A New Yorker cartoon by Victoria Roberts that's evocative of a writer's state of mind

This classic New Yorker cartoon by Victoria Roberts expresses any author’s state of mind!

Figuring out a novel’s “elevator pitch” — the summation of a story in a sentence or two — is invariably difficult for novelists, at least it is for me. My mind does not lend itself to reductions. I’m more of the expanding type. (Not an asset.) These 4 formulas — which I’ve gathered from hither and yon in decades of reading books on writing — are helpful in getting at the core of that unwieldy beast: a novel.

The 1-sentence formula

happens to _____ [CHARACTER],
he/she has to _____ [OVERCOME CONFLICT]
in order to _____ [COMPLETE QUEST].

As applied to my next novel, The Game of Hope, I came up with:

Haunted by dreams of her dead father, a 15-year-old girl goes on a quest to find out if she was the cause of his death.

This is a tidy summary, but as with most one-sentence summaries, this doesn’t actually fit what actually happens in the novel.

The 3-sentence formula

_____ is about _____, who wants to _____.
The only problem is that _____.
As a result, he/she _____.
Yet, ultimately, he/she succeeds because _____.

One problem with this summary is that it gives too much away.

The 3-part book formula

1. The genre (i.e. “mystery novel”);
2. Parameters: what happens and what the reader getting into (“Seattle”, “a detective” “a dead boyfriend”);
3. Something left to the imagination (a dead body, a framed main character).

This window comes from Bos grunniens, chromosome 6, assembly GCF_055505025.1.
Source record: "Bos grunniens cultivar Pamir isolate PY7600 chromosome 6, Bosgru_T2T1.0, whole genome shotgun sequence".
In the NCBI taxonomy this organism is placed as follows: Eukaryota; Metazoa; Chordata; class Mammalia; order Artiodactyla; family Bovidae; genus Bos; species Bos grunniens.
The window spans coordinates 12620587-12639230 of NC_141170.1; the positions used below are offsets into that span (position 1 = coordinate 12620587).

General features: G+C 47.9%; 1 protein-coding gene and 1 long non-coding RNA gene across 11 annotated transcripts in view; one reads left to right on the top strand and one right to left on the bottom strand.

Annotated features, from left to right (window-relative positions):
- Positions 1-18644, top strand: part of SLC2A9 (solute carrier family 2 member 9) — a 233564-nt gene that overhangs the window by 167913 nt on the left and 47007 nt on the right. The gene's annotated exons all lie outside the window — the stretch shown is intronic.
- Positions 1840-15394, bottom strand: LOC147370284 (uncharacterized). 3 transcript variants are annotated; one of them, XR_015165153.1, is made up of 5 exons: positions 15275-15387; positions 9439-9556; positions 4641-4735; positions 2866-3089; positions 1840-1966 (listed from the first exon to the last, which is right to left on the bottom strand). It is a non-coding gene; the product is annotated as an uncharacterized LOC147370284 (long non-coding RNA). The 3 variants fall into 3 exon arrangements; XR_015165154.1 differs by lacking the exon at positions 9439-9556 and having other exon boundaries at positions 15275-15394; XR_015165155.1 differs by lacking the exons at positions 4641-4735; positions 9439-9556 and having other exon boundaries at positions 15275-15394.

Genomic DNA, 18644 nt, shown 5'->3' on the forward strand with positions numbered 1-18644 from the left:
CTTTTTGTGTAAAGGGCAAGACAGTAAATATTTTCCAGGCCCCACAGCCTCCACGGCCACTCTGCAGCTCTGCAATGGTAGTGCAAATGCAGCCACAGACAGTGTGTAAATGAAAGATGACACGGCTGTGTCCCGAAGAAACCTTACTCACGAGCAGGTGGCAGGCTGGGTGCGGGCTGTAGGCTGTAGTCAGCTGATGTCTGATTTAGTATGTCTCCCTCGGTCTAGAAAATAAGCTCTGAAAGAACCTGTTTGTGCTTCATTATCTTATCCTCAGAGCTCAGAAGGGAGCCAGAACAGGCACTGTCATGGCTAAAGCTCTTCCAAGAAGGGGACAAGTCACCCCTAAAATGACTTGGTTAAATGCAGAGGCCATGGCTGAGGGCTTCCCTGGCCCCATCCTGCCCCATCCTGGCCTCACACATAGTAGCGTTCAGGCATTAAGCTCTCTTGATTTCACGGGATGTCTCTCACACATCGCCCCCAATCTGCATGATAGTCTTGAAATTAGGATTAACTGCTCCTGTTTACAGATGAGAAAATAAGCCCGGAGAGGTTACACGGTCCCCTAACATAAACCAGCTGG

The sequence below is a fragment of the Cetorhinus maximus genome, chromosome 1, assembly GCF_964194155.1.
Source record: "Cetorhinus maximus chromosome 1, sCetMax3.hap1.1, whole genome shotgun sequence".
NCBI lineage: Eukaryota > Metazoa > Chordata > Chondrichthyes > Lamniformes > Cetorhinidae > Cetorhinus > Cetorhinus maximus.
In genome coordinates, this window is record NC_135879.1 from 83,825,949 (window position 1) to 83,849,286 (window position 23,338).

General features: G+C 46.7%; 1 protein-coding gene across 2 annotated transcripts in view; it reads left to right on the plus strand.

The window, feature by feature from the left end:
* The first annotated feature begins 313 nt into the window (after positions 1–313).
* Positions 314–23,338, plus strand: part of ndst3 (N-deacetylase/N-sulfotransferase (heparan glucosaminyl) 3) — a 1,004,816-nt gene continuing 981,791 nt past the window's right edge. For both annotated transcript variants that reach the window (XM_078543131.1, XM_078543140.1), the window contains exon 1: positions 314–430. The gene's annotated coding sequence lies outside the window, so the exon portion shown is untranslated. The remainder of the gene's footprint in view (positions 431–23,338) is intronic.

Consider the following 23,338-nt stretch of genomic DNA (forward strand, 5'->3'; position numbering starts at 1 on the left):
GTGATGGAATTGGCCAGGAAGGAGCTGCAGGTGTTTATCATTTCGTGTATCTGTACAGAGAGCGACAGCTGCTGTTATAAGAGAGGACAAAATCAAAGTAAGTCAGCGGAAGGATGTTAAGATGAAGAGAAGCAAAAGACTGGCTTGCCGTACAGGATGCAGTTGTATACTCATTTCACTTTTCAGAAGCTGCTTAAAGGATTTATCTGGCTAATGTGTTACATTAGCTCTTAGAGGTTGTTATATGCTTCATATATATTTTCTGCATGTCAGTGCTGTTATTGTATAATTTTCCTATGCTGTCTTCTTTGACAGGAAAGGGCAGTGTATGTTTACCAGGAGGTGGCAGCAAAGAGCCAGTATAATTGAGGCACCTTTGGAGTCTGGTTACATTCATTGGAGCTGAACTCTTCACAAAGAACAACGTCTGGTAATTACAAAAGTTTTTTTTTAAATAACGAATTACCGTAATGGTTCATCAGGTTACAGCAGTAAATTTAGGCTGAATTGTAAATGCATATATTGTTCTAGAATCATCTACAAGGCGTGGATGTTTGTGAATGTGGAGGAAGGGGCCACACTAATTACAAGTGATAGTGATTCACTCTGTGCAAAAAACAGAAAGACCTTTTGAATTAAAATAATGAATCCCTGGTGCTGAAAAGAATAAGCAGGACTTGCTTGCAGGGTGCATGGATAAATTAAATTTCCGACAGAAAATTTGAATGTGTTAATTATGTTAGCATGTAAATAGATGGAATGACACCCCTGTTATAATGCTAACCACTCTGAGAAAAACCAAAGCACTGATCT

The Game of Hope is historical fiction for Young Adults. It’s about Josephine Bonaparte’s daughter Hortense, who hates her stepfather Napoleon and idolizes her dead father … until she finds out some unpleasant truths.

This is better, perhaps. It’s important to leave something unsaid, to tempt the reader.

The 5-part story formula

1. Character
2. Situation (What trouble that forces the character to act?)
3. Objective (The character’s goal.)
4. Opponent
5. Disaster (The awful thing that could happen.)

Make each of these elements specific.
Put them together to form two sentences.

Sentence 1: A statement that establishes character, situation, and objective.
Sentence 2: A statement—or question—that pinpoints the opponent and potential disaster.

Haunted by nightmares of her dead father, 15-year-old Hortense goes on a quest to find out if the father she idolizes is trying to tell her something. Was it her fault that he was executed? What she finds out is not at all what she expected, and more of this world than the next.

I think this is a better summary — but I don’t think I’ve nailed down the 5 elements yet.

And more …

I recently read Gotta Read It!: Five Simple Steps to a Fiction Pitch that Sells by Libbie Hawker (a book I recommend). She writes:

To construct a skeleton for your pitch, answer the following five questions as simply and blandly as you can: Who is your main character? What does she want? What stands in her way? What will she do, or what must she do, to achieve her goal? What is at stake if she fails?

Hawker’s book is about how to write a longer summation of your novel  — one that might be used to send to a prospective agent, or be put on the jacket of your novel, on Amazon or in the publisher’s catalogue, for example. One begins with this short summary, the distillation of the novel, and then fleshes out “the skeleton” to represent the tone and subject of the novel truly.

The Game of Hope is soon to go into production, so it’s time for me to begin thinking how to frame the story, pitch it to readers. It’s never easy, but these guidelines help.

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